The 2016 conference of the Japan Studies Association of Canada to be held at UBC is entitled “Globalizing Japan” to bring attention to the significant roles that Japan has played within the world in the past, its current state of influence, and possible future directions.
Recent scholarship has considered Japan from a global perspective across time. These efforts range from defining Japan within “global medievalisms” to considering the reverberations of new forms of media across cultural contexts. From early contributions to literary culture and the production of the world’s first novel, through to current forms of “soft-power” such as manga, anime, and video games, Japan’s influence has transformed through time and been enabled through a broad range of means.
The conference will take up the past, present, and future representations of a “global” Japan and consider what this has traditionally meant and what implications this holds for the future. What can we learn by situating premodern, modern, and contemporary case studies of Japan in a global context? What can Japan’s current contributions to fashion, food, economy, business, technology tell us about future directions? What can Japanese Studies contribute to global debates about understanding our discipline?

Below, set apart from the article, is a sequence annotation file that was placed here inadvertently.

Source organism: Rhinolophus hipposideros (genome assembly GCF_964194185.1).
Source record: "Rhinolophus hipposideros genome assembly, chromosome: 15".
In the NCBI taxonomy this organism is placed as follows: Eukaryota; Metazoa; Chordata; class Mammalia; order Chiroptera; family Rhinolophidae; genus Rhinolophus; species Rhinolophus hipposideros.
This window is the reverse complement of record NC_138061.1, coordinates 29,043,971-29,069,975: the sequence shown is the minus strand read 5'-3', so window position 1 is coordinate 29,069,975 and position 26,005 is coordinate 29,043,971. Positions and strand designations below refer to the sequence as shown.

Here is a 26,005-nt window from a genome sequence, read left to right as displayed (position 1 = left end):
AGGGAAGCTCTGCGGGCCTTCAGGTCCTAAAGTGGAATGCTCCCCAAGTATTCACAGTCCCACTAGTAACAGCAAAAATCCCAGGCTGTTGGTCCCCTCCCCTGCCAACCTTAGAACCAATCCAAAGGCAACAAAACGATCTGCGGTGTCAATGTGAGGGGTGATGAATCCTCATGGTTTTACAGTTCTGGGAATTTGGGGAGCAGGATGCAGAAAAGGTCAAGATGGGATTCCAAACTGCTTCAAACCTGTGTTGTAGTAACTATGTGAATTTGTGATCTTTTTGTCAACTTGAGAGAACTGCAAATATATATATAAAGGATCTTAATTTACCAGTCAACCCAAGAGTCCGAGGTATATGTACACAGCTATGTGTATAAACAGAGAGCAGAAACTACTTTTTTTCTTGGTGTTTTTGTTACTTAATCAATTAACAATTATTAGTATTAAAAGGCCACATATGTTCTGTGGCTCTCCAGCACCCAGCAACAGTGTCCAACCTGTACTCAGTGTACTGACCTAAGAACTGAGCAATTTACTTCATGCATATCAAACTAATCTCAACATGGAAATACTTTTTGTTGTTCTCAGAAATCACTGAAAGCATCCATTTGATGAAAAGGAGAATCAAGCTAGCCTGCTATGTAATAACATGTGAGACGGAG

The conference will feature 2 keynote speakers and some 100 presenters and attracts about 40 non-presenting participants in addition to presenters. With a total of more than 25 panels, the conference organizer anticipates that there will be panels on such diverse topics for all participants to enjoy the conference.
In order to focus on a central theme—“Globalizing Japan,” we especially hope to hold various sessions at least in the following different groups:
Group 1 Visual, Literary, and Historical Representations of Global Japan
Group 2 Popular Culture and the Future of Japan
Group 3 Japan in the World of Technology and Business
Group 4 Social and Political Issues and the Place of Japan
We also plan to hold at least one session for graduate students to present their researches in order to provide them opportunities to receive comments on their work from other researchers. This session will be tremendously helpful for young graduate students who have not finished their thesis or who are still trying to give a finishing touch on their thesis. This is also a very useful for JSAC to raise the future leaders in Japanese Studies.